Dayton Administration Plans to Adopt Basic Health Plan
[MMA News Now, Jan. 10, 2013] Minnesota Department of Human Services (DHS) Commissioner Lucinda Jesson announced Jan. 8 that she and other DHS representatives will travel to Washington, D.C. to attempt to convince Medicaid officials to allow Minnesota flexibility and access to the funding available under the Basic Health Plan (BHP) option of the Affordable Care Act.
The announcement, shared earlier in the week with MMA officials, is a clear shift from the Dayton administration’s earlier wait-and-see approach. The announcement coincided with newly released economic modeling results on the impact of the ACA on health care coverage and costs. The analysis suggests that, depending on the various options that might be considered in designing the BHP, the state could either save approximately $93 million per year beginning in 2016 or pay an annual cost of $349 million per year for covering 153,000 to 195,000 individuals.
“We anticipate the creation of a Basic Health Plan to be a high priority for many legislators at the Capitol this session,” said Dave Renner, MMA’s director of state and federal legislation. “How the new program will relate to our existing MinnesotaCare program and the impact it will have on the provider tax will be important to the MMA.”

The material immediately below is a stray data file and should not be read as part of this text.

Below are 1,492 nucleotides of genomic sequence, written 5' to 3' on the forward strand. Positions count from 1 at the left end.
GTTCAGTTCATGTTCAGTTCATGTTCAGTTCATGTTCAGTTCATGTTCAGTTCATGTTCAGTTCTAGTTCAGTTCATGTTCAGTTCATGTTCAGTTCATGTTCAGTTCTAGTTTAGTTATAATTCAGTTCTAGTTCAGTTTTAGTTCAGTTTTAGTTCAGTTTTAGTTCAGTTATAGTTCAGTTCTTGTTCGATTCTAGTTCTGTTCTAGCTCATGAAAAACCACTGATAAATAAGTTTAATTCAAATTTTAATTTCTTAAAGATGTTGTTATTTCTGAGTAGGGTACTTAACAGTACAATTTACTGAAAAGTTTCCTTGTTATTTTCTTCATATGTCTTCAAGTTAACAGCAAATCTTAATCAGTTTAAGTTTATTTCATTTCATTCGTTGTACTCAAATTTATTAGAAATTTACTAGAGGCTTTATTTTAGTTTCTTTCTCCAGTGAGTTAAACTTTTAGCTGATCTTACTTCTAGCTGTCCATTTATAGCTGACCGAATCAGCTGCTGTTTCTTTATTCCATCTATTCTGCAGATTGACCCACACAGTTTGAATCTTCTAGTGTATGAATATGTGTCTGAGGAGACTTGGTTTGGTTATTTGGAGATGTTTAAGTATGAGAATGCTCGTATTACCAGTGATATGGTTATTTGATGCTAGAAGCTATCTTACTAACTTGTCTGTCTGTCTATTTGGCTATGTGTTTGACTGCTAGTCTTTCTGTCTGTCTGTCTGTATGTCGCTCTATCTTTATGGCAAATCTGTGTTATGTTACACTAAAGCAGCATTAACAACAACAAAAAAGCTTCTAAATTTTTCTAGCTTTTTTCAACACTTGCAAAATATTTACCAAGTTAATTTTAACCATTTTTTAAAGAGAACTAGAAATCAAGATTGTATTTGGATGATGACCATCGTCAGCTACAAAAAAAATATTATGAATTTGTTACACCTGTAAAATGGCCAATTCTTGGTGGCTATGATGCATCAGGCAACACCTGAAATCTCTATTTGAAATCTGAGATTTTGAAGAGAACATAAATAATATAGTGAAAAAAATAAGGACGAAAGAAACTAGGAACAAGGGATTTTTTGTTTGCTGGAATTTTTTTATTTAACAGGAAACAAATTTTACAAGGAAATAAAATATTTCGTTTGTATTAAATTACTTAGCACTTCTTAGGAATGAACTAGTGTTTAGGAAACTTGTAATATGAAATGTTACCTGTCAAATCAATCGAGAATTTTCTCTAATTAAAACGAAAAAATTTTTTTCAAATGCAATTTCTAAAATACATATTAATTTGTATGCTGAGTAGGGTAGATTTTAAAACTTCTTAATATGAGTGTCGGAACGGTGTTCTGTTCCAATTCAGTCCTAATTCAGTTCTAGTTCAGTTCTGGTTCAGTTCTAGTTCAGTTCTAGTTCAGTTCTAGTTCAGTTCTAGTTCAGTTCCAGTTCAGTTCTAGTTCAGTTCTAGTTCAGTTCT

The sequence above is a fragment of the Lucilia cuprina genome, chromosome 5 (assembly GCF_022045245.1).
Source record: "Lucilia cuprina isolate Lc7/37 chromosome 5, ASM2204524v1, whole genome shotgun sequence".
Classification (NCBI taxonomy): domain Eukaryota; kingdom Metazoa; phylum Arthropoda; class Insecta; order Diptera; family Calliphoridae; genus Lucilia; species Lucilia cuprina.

The ACA provides states with the option of providing those just above the new Medicaid eligibility limit (between 138 and 200 percent of poverty) a public program option in the form of a BHP. Absent a state BHP, individuals between 138 and 200 percent of poverty would receive tax credits to subsidize the purchase of private insurance offered through an insurance exchange.
The intent of the BHP option was to improve the affordability of health coverage options for a population that is near-poor, extremely sensitive to price changes/out-of-pocket costs, and with historically high rates of uninsurance. If a state chooses to enact a BHP, the state would receive 95 percent of the value of the tax credits that would otherwise have been available to individuals for purchasing coverage through an insurance exchange.
Details as to the specific amount of available dollars and other BHP requirements have yet to be released by the federal government, however, making state-level planning a challenge.